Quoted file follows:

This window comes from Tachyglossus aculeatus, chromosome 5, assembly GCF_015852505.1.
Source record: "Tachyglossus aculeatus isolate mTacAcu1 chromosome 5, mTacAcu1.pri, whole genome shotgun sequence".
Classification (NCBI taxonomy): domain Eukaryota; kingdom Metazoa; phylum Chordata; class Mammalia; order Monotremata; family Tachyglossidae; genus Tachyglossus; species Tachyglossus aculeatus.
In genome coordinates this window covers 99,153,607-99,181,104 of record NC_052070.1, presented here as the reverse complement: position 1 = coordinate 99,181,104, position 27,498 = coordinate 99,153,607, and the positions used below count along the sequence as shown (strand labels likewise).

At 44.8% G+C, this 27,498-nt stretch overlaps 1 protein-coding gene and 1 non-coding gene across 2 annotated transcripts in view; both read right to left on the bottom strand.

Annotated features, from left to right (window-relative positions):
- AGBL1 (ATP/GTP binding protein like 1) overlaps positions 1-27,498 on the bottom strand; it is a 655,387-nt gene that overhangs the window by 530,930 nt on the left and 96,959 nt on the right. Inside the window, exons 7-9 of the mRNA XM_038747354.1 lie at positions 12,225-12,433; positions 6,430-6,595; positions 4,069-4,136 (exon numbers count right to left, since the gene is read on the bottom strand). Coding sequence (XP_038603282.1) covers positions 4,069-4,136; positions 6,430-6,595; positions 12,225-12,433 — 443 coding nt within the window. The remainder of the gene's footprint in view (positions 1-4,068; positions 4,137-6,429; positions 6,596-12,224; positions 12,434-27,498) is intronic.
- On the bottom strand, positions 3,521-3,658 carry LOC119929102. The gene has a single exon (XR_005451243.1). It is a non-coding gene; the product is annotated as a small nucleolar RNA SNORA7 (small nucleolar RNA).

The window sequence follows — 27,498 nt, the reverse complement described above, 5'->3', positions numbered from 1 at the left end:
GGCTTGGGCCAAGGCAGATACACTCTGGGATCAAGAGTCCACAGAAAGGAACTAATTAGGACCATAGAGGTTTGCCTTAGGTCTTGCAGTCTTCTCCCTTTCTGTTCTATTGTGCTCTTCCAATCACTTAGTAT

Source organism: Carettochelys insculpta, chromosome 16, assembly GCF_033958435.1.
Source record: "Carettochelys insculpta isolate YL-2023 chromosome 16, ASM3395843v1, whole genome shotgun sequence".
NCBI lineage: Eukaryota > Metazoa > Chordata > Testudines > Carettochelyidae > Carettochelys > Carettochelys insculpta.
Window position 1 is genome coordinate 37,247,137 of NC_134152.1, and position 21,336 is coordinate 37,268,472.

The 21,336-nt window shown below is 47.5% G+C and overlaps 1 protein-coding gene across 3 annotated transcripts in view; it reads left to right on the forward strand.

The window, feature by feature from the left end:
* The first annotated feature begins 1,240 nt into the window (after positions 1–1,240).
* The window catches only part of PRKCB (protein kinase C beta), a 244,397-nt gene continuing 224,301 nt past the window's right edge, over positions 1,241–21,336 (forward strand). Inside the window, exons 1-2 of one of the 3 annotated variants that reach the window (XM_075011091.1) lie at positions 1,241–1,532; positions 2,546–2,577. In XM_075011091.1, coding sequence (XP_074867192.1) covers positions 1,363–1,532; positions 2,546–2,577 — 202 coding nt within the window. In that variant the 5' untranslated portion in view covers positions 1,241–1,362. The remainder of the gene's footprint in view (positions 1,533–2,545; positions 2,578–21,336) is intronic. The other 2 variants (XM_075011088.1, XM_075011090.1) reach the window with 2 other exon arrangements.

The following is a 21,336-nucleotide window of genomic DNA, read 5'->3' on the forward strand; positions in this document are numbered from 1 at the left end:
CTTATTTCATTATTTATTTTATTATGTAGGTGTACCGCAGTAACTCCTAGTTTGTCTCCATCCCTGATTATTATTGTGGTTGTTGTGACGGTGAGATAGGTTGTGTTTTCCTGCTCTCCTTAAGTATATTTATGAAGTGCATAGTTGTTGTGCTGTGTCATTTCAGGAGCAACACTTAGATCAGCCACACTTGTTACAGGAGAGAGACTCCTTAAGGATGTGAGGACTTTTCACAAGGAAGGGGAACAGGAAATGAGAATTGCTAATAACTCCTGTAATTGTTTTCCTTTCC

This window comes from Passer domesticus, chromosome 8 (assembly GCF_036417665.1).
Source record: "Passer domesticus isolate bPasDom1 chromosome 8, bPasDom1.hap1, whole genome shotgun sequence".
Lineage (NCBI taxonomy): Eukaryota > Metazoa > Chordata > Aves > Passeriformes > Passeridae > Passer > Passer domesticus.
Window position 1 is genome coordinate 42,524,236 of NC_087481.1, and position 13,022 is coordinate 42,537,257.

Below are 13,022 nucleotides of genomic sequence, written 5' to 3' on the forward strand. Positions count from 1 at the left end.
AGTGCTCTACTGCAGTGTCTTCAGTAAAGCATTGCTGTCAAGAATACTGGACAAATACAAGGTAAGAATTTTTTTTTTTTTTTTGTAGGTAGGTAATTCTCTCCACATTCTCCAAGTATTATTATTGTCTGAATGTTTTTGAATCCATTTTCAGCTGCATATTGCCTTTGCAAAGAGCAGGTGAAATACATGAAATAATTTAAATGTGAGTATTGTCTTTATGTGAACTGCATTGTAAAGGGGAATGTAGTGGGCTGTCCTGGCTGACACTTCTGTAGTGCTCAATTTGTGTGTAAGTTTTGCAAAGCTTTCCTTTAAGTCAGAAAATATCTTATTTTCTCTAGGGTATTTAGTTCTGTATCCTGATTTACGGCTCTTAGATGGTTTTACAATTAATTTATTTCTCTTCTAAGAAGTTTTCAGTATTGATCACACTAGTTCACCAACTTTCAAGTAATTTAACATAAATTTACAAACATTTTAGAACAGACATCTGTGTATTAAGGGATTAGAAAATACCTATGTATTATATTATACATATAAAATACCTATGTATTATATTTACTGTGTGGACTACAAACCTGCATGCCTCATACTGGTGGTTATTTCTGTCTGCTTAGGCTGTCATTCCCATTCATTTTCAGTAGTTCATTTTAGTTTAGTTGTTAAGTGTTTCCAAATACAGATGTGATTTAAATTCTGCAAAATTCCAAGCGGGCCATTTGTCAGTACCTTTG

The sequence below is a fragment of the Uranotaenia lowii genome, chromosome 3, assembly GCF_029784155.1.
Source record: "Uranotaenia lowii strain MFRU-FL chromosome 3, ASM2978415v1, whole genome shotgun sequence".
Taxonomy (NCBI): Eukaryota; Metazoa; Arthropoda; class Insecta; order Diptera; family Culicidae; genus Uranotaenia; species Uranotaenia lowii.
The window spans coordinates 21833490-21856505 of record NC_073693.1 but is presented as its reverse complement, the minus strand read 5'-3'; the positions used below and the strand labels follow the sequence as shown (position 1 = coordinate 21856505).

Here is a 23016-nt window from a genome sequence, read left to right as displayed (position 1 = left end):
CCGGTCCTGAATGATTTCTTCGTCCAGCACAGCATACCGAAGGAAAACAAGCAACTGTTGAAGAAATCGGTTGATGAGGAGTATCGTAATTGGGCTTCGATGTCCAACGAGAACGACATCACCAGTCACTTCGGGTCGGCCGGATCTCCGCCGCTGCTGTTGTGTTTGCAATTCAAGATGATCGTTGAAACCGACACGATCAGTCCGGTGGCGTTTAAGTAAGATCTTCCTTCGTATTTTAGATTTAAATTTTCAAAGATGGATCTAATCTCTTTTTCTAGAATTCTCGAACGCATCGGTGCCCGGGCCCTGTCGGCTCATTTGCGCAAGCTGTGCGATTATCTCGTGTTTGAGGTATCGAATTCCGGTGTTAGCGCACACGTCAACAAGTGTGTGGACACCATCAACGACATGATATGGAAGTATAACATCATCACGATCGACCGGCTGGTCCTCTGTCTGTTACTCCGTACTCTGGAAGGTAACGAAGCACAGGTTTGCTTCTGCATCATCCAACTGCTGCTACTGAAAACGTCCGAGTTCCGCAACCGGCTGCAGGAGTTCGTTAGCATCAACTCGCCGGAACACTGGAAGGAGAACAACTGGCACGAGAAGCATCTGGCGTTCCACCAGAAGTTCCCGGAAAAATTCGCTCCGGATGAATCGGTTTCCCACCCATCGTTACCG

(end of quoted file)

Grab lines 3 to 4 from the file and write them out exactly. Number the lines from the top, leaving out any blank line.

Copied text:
Classification (NCBI taxonomy): domain Eukaryota; kingdom Metazoa; phylum Chordata; class Mammalia; order Monotremata; family Tachyglossidae; genus Tachyglossus; species Tachyglossus aculeatus.
In genome coordinates this window covers 99,153,607-99,181,104 of record NC_052070.1, presented here as the reverse complement: position 1 = coordinate 99,181,104, position 27,498 = coordinate 99,153,607, and the positions used below count along the sequence as shown (strand labels likewise).